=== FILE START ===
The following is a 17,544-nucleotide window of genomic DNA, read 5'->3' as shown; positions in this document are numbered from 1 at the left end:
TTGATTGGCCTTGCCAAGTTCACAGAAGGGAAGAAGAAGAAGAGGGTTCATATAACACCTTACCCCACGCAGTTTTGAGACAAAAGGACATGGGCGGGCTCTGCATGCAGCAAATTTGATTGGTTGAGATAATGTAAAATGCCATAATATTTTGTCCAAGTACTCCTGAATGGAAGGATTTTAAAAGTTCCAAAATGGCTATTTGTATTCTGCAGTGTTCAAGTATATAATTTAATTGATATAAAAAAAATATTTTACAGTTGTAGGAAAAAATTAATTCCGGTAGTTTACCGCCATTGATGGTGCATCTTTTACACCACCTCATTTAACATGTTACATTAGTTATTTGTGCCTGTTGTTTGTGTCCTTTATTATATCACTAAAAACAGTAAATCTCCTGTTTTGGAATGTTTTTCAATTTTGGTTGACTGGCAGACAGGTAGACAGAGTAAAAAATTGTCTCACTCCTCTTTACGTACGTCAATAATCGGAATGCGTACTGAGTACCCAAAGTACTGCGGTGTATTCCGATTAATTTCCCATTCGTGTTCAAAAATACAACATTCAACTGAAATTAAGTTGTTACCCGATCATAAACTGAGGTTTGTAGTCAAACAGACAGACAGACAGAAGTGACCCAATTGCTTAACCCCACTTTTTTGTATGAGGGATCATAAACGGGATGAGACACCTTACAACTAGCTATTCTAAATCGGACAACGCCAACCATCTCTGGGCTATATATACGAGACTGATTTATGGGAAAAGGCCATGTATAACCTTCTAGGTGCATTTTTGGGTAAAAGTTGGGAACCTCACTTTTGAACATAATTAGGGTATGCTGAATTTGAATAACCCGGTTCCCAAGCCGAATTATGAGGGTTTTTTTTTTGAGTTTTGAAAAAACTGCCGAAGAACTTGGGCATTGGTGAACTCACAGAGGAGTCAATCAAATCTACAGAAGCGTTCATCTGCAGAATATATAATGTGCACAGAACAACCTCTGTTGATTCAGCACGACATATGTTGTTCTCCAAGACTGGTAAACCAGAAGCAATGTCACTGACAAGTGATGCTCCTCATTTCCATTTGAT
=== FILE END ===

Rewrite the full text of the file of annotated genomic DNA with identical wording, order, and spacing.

The following is a 17,544-nucleotide window of genomic DNA, read 5'->3' as shown; positions in this document are numbered from 1 at the left end:
TTGATTGGCCTTGCCAAGTTCACAGAAGGGAAGAAGAAGAAGAGGGTTCATATAACACCTTACCCCACGCAGTTTTGAGACAAAAGGACATGGGCGGGCTCTGCATGCAGCAAATTTGATTGGTTGAGATAATGTAAAATGCCATAATATTTTGTCCAAGTACTCCTGAATGGAAGGATTTTAAAAGTTCCAAAATGGCTATTTGTATTCTGCAGTGTTCAAGTATATAATTTAATTGATATAAAAAAAATATTTTACAGTTGTAGGAAAAAATTAATTCCGGTAGTTTACCGCCATTGATGGTGCATCTTTTACACCACCTCATTTAACATGTTACATTAGTTATTTGTGCCTGTTGTTTGTGTCCTTTATTATATCACTAAAAACAGTAAATCTCCTGTTTTGGAATGTTTTTCAATTTTGGTTGACTGGCAGACAGGTAGACAGAGTAAAAAATTGTCTCACTCCTCTTTACGTACGTCAATAATCGGAATGCGTACTGAGTACCCAAAGTACTGCGGTGTATTCCGATTAATTTCCCATTCGTGTTCAAAAATACAACATTCAACTGAAATTAAGTTGTTACCCGATCATAAACTGAGGTTTGTAGTCAAACAGACAGACAGACAGAAGTGACCCAATTGCTTAACCCCACTTTTTTGTATGAGGGATCATAAACGGGATGAGACACCTTACAACTAGCTATTCTAAATCGGACAACGCCAACCATCTCTGGGCTATATATACGAGACTGATTTATGGGAAAAGGCCATGTATAACCTTCTAGGTGCATTTTTGGGTAAAAGTTGGGAACCTCACTTTTGAACATAATTAGGGTATGCTGAATTTGAATAACCCGGTTCCCAAGCCGAATTATGAGGGTTTTTTTTTTGAGTTTTGAAAAAACTGCCGAAGAACTTGGGCATTGGTGAACTCACAGAGGAGTCAATCAAATCTACAGAAGCGTTCATCTGCAGAATATATAATGTGCACAGAACAACCTCTGTTGATTCAGCACGACATATGTTGTTCTCCAAGACTGGTAAACCAGAAGCAATGTCACTGACAAGTGATGCTCCTCATTTCCATTTGAT